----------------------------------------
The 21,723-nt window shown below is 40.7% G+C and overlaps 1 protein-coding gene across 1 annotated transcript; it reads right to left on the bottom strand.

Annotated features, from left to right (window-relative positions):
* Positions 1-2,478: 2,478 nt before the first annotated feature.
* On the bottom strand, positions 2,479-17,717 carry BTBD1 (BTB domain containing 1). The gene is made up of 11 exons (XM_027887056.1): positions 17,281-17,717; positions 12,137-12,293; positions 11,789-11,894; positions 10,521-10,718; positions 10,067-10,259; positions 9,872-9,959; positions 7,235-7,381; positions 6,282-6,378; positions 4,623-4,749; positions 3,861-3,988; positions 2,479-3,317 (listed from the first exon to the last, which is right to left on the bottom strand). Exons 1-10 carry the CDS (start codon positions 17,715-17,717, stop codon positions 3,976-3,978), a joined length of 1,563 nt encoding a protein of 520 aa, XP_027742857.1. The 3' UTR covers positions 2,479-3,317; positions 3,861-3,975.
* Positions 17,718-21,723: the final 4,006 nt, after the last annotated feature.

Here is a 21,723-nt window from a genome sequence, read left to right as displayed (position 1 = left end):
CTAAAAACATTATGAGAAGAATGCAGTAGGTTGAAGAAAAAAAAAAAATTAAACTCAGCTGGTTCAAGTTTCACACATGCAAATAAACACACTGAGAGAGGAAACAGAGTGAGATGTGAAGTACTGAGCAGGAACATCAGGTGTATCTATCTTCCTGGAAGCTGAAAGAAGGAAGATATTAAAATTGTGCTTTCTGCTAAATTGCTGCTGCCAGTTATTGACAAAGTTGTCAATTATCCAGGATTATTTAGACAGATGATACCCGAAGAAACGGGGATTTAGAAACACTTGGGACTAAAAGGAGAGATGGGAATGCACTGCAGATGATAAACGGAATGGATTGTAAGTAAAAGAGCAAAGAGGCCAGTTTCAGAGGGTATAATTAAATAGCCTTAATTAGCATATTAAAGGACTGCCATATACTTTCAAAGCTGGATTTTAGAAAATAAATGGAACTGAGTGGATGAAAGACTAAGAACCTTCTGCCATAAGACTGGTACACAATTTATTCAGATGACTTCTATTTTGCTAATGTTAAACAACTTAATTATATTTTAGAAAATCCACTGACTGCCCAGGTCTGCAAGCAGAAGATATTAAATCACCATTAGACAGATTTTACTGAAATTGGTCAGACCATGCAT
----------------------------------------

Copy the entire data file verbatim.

The 21,723-nt window shown below is 40.7% G+C and overlaps 1 protein-coding gene across 1 annotated transcript; it reads right to left on the bottom strand.

Annotated features, from left to right (window-relative positions):
* Positions 1-2,478: 2,478 nt before the first annotated feature.
* On the bottom strand, positions 2,479-17,717 carry BTBD1 (BTB domain containing 1). The gene is made up of 11 exons (XM_027887056.1): positions 17,281-17,717; positions 12,137-12,293; positions 11,789-11,894; positions 10,521-10,718; positions 10,067-10,259; positions 9,872-9,959; positions 7,235-7,381; positions 6,282-6,378; positions 4,623-4,749; positions 3,861-3,988; positions 2,479-3,317 (listed from the first exon to the last, which is right to left on the bottom strand). Exons 1-10 carry the CDS (start codon positions 17,715-17,717, stop codon positions 3,976-3,978), a joined length of 1,563 nt encoding a protein of 520 aa, XP_027742857.1. The 3' UTR covers positions 2,479-3,317; positions 3,861-3,975.
* Positions 17,718-21,723: the final 4,006 nt, after the last annotated feature.

Here is a 21,723-nt window from a genome sequence, read left to right as displayed (position 1 = left end):
CTAAAAACATTATGAGAAGAATGCAGTAGGTTGAAGAAAAAAAAAAAATTAAACTCAGCTGGTTCAAGTTTCACACATGCAAATAAACACACTGAGAGAGGAAACAGAGTGAGATGTGAAGTACTGAGCAGGAACATCAGGTGTATCTATCTTCCTGGAAGCTGAAAGAAGGAAGATATTAAAATTGTGCTTTCTGCTAAATTGCTGCTGCCAGTTATTGACAAAGTTGTCAATTATCCAGGATTATTTAGACAGATGATACCCGAAGAAACGGGGATTTAGAAACACTTGGGACTAAAAGGAGAGATGGGAATGCACTGCAGATGATAAACGGAATGGATTGTAAGTAAAAGAGCAAAGAGGCCAGTTTCAGAGGGTATAATTAAATAGCCTTAATTAGCATATTAAAGGACTGCCATATACTTTCAAAGCTGGATTTTAGAAAATAAATGGAACTGAGTGGATGAAAGACTAAGAACCTTCTGCCATAAGACTGGTACACAATTTATTCAGATGACTTCTATTTTGCTAATGTTAAACAACTTAATTATATTTTAGAAAATCCACTGACTGCCCAGGTCTGCAAGCAGAAGATATTAAATCACCATTAGACAGATTTTACTGAAATTGGTCAGACCATGCAT